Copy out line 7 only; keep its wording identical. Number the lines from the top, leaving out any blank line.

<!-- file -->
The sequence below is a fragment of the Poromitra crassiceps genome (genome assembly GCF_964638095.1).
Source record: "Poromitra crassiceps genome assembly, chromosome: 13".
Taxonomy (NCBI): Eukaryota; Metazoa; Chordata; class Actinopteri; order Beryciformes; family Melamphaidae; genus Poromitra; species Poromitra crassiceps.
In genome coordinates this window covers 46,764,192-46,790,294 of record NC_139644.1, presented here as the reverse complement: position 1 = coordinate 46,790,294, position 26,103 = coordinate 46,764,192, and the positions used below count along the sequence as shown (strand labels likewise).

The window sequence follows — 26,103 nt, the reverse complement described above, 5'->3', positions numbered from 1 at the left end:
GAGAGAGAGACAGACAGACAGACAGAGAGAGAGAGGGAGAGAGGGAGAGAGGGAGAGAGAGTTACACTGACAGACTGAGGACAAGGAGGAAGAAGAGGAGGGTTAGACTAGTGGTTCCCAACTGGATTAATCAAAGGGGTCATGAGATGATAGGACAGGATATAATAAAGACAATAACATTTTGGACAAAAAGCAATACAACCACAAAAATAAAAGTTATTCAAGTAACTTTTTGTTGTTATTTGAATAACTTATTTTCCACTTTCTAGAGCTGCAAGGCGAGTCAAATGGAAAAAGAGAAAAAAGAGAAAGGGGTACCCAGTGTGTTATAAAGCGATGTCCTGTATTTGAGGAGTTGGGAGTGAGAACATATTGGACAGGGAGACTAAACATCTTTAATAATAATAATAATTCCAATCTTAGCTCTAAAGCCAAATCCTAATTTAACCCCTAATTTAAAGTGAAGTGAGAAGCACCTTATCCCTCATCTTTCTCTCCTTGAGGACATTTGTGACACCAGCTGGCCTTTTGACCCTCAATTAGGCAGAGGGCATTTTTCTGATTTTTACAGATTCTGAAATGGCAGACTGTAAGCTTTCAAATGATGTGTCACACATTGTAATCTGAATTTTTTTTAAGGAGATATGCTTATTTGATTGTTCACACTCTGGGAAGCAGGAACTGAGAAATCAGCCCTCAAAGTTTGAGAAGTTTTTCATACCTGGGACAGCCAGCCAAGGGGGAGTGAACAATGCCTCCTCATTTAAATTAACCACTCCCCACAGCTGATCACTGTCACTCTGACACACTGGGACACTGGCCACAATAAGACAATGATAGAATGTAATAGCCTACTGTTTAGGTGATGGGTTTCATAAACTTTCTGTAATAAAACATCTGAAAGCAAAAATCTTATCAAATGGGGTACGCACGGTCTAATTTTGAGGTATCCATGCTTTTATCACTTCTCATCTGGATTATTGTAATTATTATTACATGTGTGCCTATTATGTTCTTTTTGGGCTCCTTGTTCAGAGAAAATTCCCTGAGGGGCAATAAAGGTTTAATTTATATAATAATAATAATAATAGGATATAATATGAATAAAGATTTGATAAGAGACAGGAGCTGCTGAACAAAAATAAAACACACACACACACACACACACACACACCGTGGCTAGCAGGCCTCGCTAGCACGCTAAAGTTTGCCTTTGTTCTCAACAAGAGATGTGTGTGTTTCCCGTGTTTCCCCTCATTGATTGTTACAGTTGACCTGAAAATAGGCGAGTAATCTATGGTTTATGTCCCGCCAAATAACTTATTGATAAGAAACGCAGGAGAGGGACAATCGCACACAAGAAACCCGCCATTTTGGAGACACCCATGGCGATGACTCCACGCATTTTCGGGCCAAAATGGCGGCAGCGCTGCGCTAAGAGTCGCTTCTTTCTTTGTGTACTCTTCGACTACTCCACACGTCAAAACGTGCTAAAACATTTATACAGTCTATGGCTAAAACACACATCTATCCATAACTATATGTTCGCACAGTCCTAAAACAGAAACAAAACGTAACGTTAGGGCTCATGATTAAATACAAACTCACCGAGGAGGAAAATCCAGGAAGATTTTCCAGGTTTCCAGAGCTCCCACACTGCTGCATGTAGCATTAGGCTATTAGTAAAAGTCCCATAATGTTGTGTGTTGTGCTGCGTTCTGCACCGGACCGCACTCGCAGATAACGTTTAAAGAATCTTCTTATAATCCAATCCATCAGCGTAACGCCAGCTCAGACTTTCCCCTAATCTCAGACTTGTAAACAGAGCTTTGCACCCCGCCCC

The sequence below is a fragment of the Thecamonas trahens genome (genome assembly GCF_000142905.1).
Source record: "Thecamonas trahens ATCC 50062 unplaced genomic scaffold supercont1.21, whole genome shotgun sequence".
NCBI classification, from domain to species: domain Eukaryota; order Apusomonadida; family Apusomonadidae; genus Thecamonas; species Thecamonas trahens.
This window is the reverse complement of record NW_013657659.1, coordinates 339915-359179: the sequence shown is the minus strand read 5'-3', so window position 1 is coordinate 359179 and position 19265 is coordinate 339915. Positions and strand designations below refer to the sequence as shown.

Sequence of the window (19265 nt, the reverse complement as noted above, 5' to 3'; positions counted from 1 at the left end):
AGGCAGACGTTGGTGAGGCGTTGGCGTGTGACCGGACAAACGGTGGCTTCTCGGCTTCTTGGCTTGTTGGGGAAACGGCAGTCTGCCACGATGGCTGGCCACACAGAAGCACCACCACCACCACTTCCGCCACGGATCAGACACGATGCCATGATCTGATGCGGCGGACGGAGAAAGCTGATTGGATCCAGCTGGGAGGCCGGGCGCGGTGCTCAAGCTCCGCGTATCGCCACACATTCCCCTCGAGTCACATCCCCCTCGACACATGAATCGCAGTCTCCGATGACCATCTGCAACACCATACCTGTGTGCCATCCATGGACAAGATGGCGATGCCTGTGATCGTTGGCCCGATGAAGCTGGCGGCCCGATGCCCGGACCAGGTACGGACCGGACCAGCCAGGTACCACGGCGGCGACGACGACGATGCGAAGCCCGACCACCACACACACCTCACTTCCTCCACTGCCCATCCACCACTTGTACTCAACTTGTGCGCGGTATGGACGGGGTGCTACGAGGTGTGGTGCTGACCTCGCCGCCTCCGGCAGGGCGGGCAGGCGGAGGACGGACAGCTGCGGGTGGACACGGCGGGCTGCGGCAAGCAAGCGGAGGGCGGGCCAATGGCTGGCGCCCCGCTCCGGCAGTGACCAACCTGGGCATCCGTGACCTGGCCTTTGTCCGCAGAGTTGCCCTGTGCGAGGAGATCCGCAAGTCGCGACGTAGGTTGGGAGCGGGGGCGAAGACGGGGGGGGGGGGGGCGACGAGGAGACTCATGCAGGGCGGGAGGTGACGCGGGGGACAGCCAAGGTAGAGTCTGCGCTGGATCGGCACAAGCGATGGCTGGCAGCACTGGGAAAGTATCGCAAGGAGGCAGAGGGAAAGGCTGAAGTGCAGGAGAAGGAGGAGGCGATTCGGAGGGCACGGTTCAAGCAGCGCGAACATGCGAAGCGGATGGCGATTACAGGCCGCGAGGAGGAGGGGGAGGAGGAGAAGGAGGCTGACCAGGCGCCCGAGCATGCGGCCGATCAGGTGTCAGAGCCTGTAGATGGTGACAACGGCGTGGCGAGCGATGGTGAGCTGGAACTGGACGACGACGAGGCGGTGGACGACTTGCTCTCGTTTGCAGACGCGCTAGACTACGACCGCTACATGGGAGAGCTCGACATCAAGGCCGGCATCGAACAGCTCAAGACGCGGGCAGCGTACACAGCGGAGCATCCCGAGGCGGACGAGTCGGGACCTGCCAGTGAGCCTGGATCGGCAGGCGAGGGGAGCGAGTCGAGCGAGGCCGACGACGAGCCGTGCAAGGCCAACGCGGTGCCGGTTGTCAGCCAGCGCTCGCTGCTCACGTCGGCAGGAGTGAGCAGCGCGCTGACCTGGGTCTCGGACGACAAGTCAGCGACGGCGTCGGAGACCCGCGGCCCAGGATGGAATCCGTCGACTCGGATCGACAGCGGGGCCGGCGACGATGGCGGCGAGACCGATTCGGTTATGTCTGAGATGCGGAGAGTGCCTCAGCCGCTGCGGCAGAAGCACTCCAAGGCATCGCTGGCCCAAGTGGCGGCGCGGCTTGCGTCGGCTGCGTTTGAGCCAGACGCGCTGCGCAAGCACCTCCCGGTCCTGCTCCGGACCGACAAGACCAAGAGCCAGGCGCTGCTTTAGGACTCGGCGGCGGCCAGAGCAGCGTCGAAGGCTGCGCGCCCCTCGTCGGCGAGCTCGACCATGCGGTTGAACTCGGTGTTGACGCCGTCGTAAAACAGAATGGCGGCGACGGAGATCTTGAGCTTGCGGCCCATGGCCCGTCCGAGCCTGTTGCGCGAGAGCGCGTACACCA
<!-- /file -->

The sequence below is a fragment of the Thecamonas trahens genome (genome assembly GCF_000142905.1).